Contributed by Jill R. Glausier, Ph.D.
Successfully treating pancreatic cancer represents one of the biggest challenges in oncology to date. Pancreatic cancer has the lowest five-year survival rate of all cancers1; equivalent incidence and mortality rates2; and an underwhelming response to all widely available treatments, including surgical resection3,4. The poor prognosis of pancreatic cancer highlights the need to identify additional therapeutic targets in order to produce more efficacious therapies. To this end, signal transduction cascades associated with pancreatic cancer cells are an area of intense research that has much promise5,6.
Signal transduction pathways include both the membrane-bound receptor that receives the signal, and the complex molecular pathway which then transduces the signal into intracellular activity. Alterations to epidermal growth factor receptors (EGFR) and several molecules within two EGFR-initiated signal transduction pathways are heavily implicated in pancreatic cancer5,7,8. EGFR is overexpressed in the majority of pancreatic cancers9,10, and this excessive expression is associated with an even worse prognosis for the individual11,12. Interestingly, EGFR inhibitors have shown only modest clinical benefits7,13,14, and this may be due to the concomitant mutations and alterations to EGFR signal transduction molecules. For example, one key EGFR-initiated pathway includes K-Ras/RAF/MEK/ERK/MAP2K. Single point mutations in the K-Ras gene have been identified in pancreatic cancers, causing constitutive activation and initiation of various cellular processes that contribute to tumorogenesis5,15-17. The PI3K/AKT/mTOR pathway is another EGFR signal transduction cascade implicated in pancreatic cancer5,6,18. This pathway is involved with the enhancement of cell growth and survival, and also appears to be excessively activated in pancreatic cancers19,20. Numerous other signal transduction molecules and pathways are implicated in pancreatic cancer cells and the stroma, including: 1) JAK/STAT, 2) cyclooxygenase-2 (COX-2), 3) sonic hedgehog (SHH), 4) Notch, and 5) WNT. For example, many pancreatic cancers are associated with persistently active STAT321,22, and excessive COX-2 and WNT expression23,24.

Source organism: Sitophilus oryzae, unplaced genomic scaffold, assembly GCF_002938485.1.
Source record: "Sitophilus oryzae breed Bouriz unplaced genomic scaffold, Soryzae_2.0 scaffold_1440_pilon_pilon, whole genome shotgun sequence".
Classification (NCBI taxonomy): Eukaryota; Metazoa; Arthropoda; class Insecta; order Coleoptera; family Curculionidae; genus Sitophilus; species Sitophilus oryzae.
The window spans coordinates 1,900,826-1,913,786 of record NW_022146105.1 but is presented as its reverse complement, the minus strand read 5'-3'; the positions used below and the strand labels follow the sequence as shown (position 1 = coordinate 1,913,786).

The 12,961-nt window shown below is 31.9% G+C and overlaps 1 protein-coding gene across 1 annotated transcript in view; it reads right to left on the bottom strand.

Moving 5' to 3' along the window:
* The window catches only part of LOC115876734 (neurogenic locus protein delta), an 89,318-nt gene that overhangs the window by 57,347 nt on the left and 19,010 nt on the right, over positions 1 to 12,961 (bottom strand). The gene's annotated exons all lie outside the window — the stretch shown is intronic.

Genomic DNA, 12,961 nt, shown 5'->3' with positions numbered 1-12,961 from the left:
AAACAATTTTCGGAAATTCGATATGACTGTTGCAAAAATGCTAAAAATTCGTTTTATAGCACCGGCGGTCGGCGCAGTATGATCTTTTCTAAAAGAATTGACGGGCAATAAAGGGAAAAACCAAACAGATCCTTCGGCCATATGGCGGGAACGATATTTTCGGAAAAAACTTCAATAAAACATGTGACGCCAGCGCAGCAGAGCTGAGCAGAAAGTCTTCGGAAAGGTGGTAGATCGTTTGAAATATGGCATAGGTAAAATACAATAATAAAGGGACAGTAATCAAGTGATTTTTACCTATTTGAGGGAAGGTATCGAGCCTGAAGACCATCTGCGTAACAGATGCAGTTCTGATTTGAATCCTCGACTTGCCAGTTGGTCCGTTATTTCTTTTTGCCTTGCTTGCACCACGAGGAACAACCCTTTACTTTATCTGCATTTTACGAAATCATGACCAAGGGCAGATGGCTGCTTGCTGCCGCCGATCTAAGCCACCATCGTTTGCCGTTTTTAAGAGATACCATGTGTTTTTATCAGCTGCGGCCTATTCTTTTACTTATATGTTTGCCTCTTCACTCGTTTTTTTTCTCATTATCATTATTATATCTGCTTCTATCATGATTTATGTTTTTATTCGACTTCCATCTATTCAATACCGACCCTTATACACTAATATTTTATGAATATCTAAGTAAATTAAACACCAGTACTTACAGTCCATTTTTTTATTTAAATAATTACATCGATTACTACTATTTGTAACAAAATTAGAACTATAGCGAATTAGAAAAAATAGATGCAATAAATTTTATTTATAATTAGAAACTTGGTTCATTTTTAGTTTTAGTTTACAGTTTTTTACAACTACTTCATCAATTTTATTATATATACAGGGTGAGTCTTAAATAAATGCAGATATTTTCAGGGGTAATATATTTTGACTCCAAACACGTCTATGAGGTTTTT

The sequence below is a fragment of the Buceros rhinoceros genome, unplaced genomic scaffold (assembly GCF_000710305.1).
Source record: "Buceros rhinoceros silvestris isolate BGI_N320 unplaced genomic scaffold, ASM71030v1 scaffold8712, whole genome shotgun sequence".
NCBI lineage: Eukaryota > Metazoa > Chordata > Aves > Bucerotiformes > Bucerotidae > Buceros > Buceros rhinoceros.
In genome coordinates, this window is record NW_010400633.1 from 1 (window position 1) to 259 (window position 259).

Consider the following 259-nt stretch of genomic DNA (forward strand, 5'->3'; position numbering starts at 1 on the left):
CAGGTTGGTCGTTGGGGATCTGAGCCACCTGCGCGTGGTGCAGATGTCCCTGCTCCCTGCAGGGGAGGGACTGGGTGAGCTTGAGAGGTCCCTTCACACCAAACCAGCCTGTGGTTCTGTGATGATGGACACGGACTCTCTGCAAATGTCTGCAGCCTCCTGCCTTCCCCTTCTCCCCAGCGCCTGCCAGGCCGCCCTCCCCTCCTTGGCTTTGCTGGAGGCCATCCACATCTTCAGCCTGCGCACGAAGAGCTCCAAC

The abundance of signaling pathways implicated in pancreatic cancer etiology and progression provides a wealth of possible therapeutic targets that may apply to all, or to subpopulations, of patients. This characteristic of pancreatic cancer may position it as an ideal model for the refinement and application of personalized medicine25,26.
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